Angolan Poetry and Languages Galore

Singing Angola’s Hope 

Two days ago, Jiseon was kind enough to invite me to this special event held at Inter-burgo Hotel right here in Korea. Unfortunately, my lack of thinking left me an hour late to the event because I had not realized there were TWO Inter-burgo Hotels. Needless to say I was verklempt as I arrived, frazzled from rushing over and jumping into a cab after my hour-long bus ride to the wrong hotel. 
My brain couldn’t register fast enough that Koreans were speaking to me in Spanish and I had to remind myself that Jiseon had mentioned that a lot of her faculty from the university she works in would be there. The Centro Cultural Español was also in the hotel, so there were various Spanish speakers regardless of the fact that the event was about Angola’s ex-president’s poetry officially being translated into Korean. 

It was such a fun night, chatting with people in both English and Spanish, and the usual beginner sentences I know in Korean. I met the most fascinating people – a high school student (sipping some wine btw) who had traveled alone through Turkey, and other various countries, who was just there to talk to foreigners and practice his English and Spanish. And I said to him, “Umm shouldn’t you be at home studying for the most important day of your life tomorrow?!”. The university entrance exam, aka most important day of their life that the rest of the student body in Korea has the day off or starts school late. With such swag, this kid is like “No, I’m not gonna take it (insert twinkle in eye), I am going to UCLA next year”. So of course I was like “Woooow, did you get in?”. His reply? “No, but I plan to, I am a song writer and composer, I’ve been in a band and I know a staff member at UCLA”. Daaaaaang.  

I’m interested in visiting the Centro Cultural Español again. It officially opened in August, 2001, having 3 lecture rooms, a library, and the gallery. The cultural center hosts the Spanish test carried out by Cervantes Institute in Spain, DELE, and conducts various cultural activities  The library in the center is open to the public, and some profits of the center go to cultural activities. 

António Agostinho Neto

The event was put together by the Honorary Consulate of the Republic of Angola in Korea, the Embassy of Angola (Inter-burgo Group), and the Centro Cultural Español. It aimed to celebrate the 90th anniversary of the first and late Angolan President António Agostinho Neto. The book “Sagrada Esperança” was translated by the department of foreign studies from Hankuk de Seul University and it was released 1000 copies for the Korean public. To give you a taste of his poetry, this is taken from a review of his English translated book, Sacred Hope:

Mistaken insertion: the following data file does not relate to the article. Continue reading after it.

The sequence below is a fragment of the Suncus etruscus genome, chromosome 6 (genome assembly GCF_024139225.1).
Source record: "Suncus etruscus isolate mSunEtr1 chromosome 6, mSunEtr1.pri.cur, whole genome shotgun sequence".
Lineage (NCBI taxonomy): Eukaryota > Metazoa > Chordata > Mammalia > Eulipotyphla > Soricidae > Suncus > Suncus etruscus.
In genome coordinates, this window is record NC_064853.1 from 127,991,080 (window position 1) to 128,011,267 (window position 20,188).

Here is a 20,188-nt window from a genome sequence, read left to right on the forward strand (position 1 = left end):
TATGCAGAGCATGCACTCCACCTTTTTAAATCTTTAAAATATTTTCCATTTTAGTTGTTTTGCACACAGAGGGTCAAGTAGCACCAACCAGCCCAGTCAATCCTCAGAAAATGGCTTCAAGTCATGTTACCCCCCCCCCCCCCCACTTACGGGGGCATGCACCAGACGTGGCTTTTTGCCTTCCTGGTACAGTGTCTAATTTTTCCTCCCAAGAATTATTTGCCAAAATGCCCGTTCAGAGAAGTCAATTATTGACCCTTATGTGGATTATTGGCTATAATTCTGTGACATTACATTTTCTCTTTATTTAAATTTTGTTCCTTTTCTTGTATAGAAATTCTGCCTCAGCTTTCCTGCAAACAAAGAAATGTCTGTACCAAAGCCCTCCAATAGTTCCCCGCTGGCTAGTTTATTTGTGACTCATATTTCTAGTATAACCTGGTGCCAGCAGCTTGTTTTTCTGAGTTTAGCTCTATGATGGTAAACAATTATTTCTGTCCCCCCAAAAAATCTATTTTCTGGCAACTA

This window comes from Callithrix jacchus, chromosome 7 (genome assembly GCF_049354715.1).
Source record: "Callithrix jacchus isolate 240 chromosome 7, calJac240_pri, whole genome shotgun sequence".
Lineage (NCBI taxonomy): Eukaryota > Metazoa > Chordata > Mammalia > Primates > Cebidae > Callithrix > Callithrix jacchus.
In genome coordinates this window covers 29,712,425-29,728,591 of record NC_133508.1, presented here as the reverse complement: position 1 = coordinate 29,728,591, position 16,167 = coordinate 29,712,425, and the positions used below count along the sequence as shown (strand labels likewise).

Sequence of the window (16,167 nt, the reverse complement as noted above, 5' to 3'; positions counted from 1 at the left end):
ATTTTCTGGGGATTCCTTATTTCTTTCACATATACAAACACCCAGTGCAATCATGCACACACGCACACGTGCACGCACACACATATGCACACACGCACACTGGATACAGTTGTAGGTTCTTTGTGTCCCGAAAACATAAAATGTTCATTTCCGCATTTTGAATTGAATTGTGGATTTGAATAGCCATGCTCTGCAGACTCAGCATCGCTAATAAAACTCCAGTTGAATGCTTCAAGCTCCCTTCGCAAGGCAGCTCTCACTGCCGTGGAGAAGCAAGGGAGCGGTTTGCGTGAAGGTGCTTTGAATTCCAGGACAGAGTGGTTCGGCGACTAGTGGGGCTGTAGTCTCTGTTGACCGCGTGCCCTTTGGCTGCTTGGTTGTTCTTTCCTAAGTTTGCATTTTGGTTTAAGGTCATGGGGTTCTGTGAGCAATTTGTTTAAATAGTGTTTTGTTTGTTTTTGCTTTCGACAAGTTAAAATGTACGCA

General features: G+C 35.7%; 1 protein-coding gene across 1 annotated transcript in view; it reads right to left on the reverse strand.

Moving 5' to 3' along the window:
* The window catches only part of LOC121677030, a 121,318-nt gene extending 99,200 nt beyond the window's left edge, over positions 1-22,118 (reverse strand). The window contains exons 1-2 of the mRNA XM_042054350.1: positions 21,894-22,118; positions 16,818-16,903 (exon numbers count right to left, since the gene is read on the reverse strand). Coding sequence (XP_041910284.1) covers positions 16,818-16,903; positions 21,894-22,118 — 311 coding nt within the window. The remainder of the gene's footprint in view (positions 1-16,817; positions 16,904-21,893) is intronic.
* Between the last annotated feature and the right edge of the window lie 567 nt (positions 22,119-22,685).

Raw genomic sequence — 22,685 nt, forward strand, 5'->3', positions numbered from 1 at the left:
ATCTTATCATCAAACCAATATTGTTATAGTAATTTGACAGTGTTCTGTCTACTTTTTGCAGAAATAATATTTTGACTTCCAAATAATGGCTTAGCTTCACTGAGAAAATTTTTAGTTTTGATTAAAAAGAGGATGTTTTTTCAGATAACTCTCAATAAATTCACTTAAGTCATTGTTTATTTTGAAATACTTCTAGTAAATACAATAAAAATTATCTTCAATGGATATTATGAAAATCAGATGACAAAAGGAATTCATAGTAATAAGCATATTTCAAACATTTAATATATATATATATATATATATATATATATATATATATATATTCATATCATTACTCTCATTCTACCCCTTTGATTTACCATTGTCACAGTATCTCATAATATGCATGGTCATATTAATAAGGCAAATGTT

By 1955 Neto had become politically prominent at the head of a movement representing young people throughout the Portuguese colonies. He was rewarded with two and a half years in prison and was released only due to international pressure on Portugal’s fascist Government. In 1958 he finally qualified as a doctor and returned to Angola the following year to start practising medicine – and also to dedicate himself to the People’s Movement for the Liberation of Angola (MPLA), whose leader he became in 1962 after a further two years in prison. 
By then his poetry had become inseparably tied up with the liberation movement. One of his MPLA colleagues later wrote: ‘The slim volume of Agostinho Neto’s poetry gave us the opportunity to see the close relationship between the people and the poet. Poetry of consequence. On its arrival in Luanda, almost the entire edition was absorbed by the population living in the musseques in a single afternoon. When the police came to seize the book, there was not one copy left . . . His poetry became a banner, red as acacias’. 
Neto’s Marxism shows through most in his sense that Angola’s, and beyond it Africa’s, liberation was historically inevitable. He it was who coined the phrase ‘Victory is Certain’, since adopted by other revolutionary movements around the world. And that belief resounds from some of his greatest lines, written from a jail cell in 1960: 
Here in prison 
rage contained in my breast 
I patiently wait 
for the clouds to gather 
blown by the wind of History 
No one 
can stop the rain.
I wish I could read the poems fully in English, but as of right now I could only find them in Portuguese

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